AMIR KHAN must dictate the distance and range against Saul ‘Canelo’ Alvarez in order to win the fight, according to his trainer Virgil Hunter.
The pair will meet at a catchweight of 155lbs when they fight on May 7, though Khan will be giving away a lot in terms of size given that Canelo is naturally the bigger man.
Hunter, who was in the corner for Alfredo Angulo when Canelo stopped in 2014, remains unconvinced that the Mexican is as dangerous as he is made out to be.
“Canelo doesn’t punch as hard as people might think he does. He hit Angulo with everything in the book and not one time did he wobble, go down, or stop coming forward,” he told Boxing News.
“He hit him with everything and Angulo kept marching forward – he actually won the seventh and eighth rounds on all the judges’ scorecards.
“Particularly, Canelo was tiring and that was the plan I wanted to implement, if you can force him to work and be defensive and catch him when he’s fatigued. I said to Angulo, ‘if you can put on the same pressure that you put on [Erislandy] Lara, you can beat him.’ Lo and behold we got him down to one punch at a time, but Angulo couldn’t capitalise on that.
“He [Canelo] touches off the target, he hits well to the body. But basically, to the head, he only touches. The only real 154lb fighter he ever stopped was [James] Kirkland and he hadn’t fought in a year and half and he’s very shaky in the first two rounds of a fight until he warms up. They hyped it up like it was a dangerous fight, but it wasn’t.”
With 32 stoppages from 46 wins, Alvarez is considered a dangerous puncher however is by no means a constant aggressor.
His sole loss came at the hands of Floyd Mayweather, who outclassed him over 12, and Erislandy Lara and Austin Trout both pushed the 25-year-old to the wire with their movement and speed.
“One thing that’s interesting is that Canelo isn’t a pressure fighter, he’s not a Roberto Duran or [Antonio] Margarito who puts constant pressure on you, he’s more of a counter puncher,” Hunter mused.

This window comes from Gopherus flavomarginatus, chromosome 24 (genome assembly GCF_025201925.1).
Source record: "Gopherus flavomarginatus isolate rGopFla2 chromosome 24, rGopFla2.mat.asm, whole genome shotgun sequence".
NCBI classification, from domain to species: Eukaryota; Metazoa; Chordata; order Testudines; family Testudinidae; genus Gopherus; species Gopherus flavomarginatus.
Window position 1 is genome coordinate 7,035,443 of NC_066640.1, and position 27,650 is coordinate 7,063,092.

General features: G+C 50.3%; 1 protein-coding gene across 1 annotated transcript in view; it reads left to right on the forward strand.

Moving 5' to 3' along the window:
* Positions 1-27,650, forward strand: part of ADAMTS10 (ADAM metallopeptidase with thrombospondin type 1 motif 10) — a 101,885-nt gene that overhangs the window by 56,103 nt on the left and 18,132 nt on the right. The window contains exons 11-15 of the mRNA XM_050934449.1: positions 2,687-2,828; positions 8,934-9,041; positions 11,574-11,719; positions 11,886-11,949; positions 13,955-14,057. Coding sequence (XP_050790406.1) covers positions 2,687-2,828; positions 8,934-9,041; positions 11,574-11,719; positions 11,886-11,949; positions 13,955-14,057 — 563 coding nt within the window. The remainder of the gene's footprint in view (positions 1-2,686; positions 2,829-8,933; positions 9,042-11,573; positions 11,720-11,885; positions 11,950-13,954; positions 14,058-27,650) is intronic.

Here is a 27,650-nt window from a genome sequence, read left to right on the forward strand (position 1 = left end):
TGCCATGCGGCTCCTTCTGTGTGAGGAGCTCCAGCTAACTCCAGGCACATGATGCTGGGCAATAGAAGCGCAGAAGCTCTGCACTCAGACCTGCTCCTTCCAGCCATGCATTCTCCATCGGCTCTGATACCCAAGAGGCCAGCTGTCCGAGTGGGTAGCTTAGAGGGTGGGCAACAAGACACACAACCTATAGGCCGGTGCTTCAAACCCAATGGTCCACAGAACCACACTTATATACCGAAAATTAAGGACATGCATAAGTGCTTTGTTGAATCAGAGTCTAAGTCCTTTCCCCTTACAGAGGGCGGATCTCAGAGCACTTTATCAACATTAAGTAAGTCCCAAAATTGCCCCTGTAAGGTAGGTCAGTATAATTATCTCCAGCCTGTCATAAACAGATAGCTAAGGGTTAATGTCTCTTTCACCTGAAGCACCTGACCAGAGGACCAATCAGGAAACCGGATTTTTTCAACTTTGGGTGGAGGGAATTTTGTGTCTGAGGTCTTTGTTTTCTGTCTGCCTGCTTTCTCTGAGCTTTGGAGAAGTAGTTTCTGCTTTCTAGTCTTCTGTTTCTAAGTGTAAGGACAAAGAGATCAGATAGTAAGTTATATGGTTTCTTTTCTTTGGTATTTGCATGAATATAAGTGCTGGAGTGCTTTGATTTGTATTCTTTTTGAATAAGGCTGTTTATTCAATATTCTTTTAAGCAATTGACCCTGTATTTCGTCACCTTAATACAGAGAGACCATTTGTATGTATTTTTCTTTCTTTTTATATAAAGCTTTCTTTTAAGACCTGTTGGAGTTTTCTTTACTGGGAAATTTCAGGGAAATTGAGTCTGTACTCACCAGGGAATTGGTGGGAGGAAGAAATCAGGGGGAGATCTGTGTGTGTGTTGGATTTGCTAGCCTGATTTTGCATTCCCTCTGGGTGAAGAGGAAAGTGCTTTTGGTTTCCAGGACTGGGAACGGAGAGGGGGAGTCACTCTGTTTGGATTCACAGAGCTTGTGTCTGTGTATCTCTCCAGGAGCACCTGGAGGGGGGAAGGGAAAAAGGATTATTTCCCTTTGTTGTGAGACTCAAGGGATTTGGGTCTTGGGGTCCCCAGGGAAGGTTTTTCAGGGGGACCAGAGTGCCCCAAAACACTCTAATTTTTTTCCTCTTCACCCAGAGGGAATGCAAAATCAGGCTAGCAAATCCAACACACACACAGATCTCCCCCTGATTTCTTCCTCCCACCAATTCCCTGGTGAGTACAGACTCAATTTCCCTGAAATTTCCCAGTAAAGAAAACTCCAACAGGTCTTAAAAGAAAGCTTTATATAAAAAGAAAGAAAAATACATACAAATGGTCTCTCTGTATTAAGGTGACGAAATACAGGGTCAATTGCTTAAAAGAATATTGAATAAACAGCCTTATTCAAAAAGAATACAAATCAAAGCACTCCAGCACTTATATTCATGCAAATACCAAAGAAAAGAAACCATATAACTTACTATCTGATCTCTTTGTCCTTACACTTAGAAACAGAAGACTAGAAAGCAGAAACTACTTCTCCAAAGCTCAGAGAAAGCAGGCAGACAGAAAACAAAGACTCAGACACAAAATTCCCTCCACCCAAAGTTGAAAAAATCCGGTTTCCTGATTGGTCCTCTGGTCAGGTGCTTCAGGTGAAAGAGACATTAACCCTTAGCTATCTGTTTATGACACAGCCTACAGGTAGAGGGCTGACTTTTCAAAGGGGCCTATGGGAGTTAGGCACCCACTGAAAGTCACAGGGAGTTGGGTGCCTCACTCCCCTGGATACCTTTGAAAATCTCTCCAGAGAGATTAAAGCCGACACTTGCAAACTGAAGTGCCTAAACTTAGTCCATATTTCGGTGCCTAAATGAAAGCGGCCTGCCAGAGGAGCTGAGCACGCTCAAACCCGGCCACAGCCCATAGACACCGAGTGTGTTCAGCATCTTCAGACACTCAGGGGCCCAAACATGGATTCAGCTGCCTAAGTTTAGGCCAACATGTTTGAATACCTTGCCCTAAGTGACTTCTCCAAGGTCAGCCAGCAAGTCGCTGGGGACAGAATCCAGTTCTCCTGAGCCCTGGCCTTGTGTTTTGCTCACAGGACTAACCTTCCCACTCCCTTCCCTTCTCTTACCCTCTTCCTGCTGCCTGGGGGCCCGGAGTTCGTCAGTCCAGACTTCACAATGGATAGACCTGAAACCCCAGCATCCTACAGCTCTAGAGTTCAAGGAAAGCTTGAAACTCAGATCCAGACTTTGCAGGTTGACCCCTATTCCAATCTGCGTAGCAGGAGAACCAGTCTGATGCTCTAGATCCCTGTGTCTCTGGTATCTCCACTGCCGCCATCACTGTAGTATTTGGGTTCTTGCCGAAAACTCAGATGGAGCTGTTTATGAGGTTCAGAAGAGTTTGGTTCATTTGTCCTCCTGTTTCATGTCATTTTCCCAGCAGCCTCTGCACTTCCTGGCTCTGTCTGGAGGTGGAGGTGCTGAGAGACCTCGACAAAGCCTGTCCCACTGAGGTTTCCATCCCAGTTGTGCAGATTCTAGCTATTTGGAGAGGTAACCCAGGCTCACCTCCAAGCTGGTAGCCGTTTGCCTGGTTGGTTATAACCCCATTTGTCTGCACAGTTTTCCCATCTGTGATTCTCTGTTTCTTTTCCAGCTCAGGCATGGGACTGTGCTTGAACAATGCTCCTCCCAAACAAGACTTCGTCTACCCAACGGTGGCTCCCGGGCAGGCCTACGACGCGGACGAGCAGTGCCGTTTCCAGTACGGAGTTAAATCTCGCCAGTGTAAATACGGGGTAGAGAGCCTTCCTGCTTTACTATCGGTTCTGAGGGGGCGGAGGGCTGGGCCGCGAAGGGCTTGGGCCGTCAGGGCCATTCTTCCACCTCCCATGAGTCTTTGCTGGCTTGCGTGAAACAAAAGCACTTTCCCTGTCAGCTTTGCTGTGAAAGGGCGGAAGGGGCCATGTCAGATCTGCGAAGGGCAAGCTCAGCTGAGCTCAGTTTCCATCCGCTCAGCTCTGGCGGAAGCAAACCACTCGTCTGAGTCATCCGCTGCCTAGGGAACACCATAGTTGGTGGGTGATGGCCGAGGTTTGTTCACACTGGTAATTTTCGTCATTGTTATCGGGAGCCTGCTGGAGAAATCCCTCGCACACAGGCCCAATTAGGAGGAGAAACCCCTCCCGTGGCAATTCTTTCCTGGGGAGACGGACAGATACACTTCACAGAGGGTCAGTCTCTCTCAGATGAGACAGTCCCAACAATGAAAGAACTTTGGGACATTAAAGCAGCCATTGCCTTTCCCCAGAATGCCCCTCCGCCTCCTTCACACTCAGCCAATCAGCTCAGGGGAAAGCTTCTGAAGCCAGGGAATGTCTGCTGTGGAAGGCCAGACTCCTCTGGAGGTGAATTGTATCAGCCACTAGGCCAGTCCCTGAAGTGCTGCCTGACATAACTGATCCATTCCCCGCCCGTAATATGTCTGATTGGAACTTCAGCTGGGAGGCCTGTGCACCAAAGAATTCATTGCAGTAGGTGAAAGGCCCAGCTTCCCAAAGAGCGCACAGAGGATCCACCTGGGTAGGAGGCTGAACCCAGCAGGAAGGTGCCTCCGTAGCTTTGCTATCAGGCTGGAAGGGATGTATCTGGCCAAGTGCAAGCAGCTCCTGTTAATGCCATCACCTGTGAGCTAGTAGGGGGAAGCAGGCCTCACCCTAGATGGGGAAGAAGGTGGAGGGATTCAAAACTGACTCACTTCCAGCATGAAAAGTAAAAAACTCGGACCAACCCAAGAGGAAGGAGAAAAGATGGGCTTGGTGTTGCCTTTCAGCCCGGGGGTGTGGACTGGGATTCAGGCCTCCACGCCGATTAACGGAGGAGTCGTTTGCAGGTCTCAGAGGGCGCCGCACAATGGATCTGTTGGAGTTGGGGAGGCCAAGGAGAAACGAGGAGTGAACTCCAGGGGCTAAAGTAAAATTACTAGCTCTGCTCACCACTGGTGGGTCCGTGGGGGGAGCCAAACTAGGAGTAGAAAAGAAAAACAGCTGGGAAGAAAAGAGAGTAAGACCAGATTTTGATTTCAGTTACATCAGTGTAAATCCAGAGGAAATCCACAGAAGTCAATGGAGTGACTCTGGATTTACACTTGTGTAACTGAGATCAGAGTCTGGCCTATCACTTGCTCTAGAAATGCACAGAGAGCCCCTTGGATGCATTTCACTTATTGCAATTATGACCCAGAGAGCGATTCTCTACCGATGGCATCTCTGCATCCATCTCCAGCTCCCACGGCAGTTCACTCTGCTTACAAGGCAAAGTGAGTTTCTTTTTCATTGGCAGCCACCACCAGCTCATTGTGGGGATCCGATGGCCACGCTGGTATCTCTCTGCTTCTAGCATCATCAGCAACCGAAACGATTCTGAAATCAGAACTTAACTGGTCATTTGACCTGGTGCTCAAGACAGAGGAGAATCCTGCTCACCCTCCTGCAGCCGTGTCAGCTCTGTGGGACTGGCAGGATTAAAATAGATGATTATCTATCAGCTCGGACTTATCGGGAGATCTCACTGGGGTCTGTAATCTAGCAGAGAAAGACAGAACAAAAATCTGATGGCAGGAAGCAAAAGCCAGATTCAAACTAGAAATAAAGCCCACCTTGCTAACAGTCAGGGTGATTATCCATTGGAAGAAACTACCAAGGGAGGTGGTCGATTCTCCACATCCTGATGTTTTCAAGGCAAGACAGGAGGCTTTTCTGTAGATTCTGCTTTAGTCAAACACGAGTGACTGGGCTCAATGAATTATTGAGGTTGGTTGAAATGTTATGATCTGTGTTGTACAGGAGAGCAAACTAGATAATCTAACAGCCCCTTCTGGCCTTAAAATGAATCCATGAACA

“He’ll bring his presence but he doesn’t like to go and get you, he has a lot of difficulty doing it and it takes a lot out of him. That’s why Floyd was able to do what he did and that’s why Lara wasn’t in any danger.”
Khan joined forces with Hunter – who also trains Andre Ward – at the end of 2012 and the wise American has guided Amir from super-lightweight into the welterweight division, meaning his fight with Canelo will be unknown territory.
Khan has not fought since last May when he outpointed Chris Algieri in a fairly unconvincing performance – which Hunter puts down to a lack of motivation and the fact Khan entered the fight with a head cold.
However he has been ticking over alongside his commendable charity work. Hunter was first told about the Canelo fight a few weeks ago and admitted he got on board once he sat down with his charge, who mapped out how he thinks Alvarez can be beaten.
“He knows he can’t stand in front of him, he knows he can’t reach out and grab him and he knows he can’t stay on the ropes,” Hunter said.
“We’ll take into consideration where the likes of Floyd, Lara and Trout were successful. But what works for one guy may not work for another.
“Amir has quick feet but they’re not as educated as Floyd’s, knowing when to move and when not to. But I think Amir can have the same success as long as he establishes his distance and range. I think that’ll be the most important thing in camp and in the fight. Where he needs to be to get off certain punches and where he doesn’t need to be.
“In fact, we’ve already started drilling that and I’m very happy with what I’ve seen. Also, he came to me in good shape. He’s been doing some conditioning work for a few months so he came in at about 70%.”